K: To be chosen as one of the candidates for AFA should be considered a milestone in your budding career. So tell me more about what you guys did to reach this stage, and what does the opportunity of attending AFA means to you.

AFA 2013 Team and Participants
Photo Courtesy of AFA
L: Basically AFA only accepts people who have done a few short films, not any features and also kind of in the beginning of his or her career. For myself, I have actually applied for AFA 3 times. Twice in the early and mid 2000s, and I didn’t get it. I only got to the phone interviews, but missed out on the final selection. So this is the 3rd time lucky and I got it. And yar, the guy who interviewed me on Skype asked “Why do you need AFA. You have already done so much.” Well, to him at least, and then I disagree lar.  Yes I have done a few short films, but I don't think my education has stopped. And I also haven’t been to that many film festivals, and I also really wanted to go to AFA for the opportunities that it presents, because once you are there you get to meet so many filmmakers and all the experts, all these mentors, and also be on Busan’s radar for a while. So I think getting into AFA for those things were good.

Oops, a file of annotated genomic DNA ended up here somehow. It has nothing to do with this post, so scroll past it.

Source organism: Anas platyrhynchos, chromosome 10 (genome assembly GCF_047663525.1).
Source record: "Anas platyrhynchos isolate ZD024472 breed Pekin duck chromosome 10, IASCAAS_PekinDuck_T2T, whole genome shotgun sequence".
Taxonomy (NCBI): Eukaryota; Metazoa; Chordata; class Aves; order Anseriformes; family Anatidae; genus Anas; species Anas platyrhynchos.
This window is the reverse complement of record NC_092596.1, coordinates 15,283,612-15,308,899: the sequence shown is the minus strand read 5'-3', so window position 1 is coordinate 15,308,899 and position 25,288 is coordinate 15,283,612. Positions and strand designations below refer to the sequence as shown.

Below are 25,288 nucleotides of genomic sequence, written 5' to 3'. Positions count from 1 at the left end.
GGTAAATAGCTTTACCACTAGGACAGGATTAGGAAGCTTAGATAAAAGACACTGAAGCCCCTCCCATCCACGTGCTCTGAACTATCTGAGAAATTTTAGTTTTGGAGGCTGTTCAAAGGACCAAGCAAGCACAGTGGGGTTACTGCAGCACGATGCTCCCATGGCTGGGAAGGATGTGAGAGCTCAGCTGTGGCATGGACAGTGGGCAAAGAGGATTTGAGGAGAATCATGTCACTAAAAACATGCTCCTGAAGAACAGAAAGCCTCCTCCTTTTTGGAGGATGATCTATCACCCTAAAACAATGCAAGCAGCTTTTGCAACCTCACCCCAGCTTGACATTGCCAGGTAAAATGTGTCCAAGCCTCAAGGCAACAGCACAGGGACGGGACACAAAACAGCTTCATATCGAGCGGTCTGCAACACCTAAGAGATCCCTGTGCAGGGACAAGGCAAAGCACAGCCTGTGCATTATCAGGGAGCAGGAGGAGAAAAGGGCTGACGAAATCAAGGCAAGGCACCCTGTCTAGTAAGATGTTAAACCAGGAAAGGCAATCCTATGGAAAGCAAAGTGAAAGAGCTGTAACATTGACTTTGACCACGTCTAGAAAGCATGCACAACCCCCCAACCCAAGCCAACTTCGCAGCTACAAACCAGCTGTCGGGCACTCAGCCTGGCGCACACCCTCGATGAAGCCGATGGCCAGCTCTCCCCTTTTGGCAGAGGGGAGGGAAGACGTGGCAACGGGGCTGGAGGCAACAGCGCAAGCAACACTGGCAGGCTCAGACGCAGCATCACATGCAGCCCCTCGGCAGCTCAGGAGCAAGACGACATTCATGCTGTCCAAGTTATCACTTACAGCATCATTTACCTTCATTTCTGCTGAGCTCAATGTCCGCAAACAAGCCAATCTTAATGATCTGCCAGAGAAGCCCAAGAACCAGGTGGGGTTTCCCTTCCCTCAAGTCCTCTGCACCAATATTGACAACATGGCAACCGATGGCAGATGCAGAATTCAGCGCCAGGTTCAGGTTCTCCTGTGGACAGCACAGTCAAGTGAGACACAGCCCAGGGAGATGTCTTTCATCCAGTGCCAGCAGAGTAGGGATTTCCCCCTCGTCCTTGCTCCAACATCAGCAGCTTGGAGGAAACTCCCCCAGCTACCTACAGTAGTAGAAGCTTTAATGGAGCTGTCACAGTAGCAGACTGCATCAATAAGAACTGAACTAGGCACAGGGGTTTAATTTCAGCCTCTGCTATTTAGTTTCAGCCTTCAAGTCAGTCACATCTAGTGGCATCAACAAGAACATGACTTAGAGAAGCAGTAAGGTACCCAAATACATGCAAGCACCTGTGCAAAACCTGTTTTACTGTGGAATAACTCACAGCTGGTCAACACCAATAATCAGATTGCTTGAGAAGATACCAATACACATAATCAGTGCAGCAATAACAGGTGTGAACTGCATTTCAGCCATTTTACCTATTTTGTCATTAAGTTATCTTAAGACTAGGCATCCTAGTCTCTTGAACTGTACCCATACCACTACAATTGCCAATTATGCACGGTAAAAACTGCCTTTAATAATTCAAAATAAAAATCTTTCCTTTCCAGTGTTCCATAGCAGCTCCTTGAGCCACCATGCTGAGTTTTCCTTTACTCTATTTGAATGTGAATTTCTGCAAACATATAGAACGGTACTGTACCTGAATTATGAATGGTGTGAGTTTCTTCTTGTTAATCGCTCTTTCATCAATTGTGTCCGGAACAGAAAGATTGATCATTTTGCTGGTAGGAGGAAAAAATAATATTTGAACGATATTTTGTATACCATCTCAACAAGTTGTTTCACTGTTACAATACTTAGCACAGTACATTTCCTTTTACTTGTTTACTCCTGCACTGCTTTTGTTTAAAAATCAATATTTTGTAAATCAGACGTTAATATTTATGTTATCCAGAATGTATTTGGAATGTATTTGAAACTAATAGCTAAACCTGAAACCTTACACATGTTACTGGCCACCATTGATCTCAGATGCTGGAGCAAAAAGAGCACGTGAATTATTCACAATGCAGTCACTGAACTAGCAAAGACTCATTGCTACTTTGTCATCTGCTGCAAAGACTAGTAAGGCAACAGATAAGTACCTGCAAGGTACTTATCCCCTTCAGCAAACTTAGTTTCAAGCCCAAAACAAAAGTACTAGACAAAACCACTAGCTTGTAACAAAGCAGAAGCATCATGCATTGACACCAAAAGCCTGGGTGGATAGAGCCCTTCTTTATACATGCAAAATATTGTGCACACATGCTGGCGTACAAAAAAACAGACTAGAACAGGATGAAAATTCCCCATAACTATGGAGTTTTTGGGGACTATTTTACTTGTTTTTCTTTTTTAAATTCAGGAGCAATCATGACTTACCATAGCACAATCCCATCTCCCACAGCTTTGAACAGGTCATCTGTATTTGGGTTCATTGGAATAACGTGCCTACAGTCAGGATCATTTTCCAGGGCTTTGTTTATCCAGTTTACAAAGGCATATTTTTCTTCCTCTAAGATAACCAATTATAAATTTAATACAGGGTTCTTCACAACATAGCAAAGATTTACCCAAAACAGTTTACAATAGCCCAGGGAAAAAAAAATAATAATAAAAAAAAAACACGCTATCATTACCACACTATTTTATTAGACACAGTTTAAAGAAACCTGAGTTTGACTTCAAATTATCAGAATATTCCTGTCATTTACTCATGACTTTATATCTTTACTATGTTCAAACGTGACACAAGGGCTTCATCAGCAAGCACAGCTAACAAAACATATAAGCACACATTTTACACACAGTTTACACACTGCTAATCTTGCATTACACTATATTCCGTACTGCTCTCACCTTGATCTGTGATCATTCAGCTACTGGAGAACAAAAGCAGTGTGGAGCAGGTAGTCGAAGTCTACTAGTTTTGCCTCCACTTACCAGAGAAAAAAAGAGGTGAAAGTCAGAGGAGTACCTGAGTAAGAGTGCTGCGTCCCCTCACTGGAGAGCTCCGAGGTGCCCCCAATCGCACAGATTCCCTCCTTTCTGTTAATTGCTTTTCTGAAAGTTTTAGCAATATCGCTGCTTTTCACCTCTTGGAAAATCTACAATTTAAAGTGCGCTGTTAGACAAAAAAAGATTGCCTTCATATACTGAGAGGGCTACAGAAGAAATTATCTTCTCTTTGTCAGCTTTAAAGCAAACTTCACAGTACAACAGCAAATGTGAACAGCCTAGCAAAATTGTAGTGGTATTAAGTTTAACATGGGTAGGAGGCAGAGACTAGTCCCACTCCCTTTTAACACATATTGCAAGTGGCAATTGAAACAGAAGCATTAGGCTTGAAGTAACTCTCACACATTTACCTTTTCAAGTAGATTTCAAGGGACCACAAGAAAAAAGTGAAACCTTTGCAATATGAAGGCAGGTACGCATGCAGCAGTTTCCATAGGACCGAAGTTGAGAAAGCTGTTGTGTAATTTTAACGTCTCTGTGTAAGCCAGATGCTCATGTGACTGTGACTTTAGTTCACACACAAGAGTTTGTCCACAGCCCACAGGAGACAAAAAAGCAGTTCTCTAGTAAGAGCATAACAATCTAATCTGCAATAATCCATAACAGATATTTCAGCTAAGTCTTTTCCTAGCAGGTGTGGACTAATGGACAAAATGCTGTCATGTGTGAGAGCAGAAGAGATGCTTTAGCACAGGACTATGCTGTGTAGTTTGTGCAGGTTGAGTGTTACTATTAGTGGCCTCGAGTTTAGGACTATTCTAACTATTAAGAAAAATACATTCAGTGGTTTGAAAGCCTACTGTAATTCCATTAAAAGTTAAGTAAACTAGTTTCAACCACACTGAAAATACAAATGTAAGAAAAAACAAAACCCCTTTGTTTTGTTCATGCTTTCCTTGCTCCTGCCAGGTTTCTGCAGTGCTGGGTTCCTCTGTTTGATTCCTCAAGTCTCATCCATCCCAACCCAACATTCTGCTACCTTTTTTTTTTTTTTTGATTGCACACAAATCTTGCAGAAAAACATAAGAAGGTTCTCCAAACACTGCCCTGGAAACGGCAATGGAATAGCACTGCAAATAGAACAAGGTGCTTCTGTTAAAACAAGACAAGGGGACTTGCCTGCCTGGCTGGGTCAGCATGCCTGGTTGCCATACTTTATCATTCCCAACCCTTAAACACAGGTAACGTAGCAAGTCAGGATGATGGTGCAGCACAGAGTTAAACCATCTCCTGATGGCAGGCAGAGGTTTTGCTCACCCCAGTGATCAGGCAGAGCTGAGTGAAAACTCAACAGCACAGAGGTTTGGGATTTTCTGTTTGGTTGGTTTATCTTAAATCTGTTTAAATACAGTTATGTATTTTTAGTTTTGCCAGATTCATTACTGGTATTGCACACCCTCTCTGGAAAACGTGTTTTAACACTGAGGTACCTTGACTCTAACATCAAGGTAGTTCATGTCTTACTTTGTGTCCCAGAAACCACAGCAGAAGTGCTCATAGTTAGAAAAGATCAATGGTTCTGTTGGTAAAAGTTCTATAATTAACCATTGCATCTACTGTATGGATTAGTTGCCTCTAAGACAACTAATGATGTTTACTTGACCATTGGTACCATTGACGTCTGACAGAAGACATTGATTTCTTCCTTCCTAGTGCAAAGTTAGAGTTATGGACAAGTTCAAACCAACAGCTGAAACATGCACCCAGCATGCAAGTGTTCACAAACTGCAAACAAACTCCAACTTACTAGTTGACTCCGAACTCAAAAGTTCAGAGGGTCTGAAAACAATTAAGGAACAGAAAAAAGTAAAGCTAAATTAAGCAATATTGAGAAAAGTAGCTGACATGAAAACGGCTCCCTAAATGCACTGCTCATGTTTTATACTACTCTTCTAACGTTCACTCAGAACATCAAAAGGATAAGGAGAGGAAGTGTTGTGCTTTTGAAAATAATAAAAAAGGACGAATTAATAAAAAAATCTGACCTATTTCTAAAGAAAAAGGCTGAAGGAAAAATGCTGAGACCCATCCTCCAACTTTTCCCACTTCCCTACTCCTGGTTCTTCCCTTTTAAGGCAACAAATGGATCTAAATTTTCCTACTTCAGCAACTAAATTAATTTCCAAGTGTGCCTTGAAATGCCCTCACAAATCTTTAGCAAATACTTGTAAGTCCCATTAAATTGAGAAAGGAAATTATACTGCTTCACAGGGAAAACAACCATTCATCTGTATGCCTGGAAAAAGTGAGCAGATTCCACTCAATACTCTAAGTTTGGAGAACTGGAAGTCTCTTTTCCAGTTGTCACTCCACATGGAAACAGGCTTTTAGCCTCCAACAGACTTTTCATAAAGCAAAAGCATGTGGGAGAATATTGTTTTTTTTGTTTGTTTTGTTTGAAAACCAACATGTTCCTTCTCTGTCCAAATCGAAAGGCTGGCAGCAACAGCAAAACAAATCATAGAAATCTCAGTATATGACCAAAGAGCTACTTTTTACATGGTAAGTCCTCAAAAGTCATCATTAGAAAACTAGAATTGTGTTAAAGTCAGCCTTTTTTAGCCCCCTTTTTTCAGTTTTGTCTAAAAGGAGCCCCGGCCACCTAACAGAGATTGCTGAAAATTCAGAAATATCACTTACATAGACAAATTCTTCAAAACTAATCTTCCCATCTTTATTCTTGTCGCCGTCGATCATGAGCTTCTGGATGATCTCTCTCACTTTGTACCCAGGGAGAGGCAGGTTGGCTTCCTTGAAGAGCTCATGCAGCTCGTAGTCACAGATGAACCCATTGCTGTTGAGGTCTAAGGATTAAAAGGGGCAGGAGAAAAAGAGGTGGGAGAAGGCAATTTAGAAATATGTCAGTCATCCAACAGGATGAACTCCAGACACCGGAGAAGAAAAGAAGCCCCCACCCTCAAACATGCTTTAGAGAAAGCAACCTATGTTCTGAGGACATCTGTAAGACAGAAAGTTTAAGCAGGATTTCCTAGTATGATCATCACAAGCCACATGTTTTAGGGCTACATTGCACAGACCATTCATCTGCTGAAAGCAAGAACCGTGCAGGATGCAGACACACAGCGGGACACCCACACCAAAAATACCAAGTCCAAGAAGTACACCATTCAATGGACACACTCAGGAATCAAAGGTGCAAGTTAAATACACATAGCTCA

G: I actually don’t have a lot of achievements. I only know that before AFA selected me, I just happened to have won the best short film at Substation’s Short Film Awards, for ‘Broken Crayon’. And I think like Busan tend to like dark films, so I think my genre kind of fits into their criteria even though they did not mention. Also, I think when the guy interviewed me he asked me if I did any commercial work, and so I was like working on a few commercial projects with Eric Khoo straight after I graduated, and he is quite well known in Busan. Oh yar! One thing is that I greeted them in Korean so I think that kind of impressed them!

L: Hahaha. Are you sure…?

G: Cause they were like laughing and asking, are you Korean?! I said “No…no…no!” And they even spoke to me in Korean. Hahaha.

K: Word of advice to everyone. Do that. Okay so we all know that AFA2013’s Dean is none other than Korean film director Mr Lee Chang Dong, and the program also includes other respectable mentors around the region. So maybe share with me your impressions of them throughout the whole process?

G: I don’t know why I am always slower than the rest and I didn’t think it's a big thing until Ric Aw from Creative Room passed me two DVDs, congratulated me and asked me to help him get his signature, and I was like okay! Then he told me about Lee Chang Dong, his background, so I know Lee Chang Dong through Ric. And then for Aditya Assarat (AFA Directing mentor and Thai independent filmmaker), I first met him at the Hong Kong Film Festival, but we didn't talk, because most of the time I am very quiet, and there was no chance to talk to him. So in Busan this time, we talked a bit more and we became like friends. He is a very friendly and funny guy. He is like young at heart, and I learnt quite a bit from him. But then again most of the time we talked cock ah, so not really talking about films also…hahaha.

From (L) Ang Geck Geck, Kurita Toyomichi, Aditya Assrat,
Lee Chang Dong
Photo Courtesy of AFA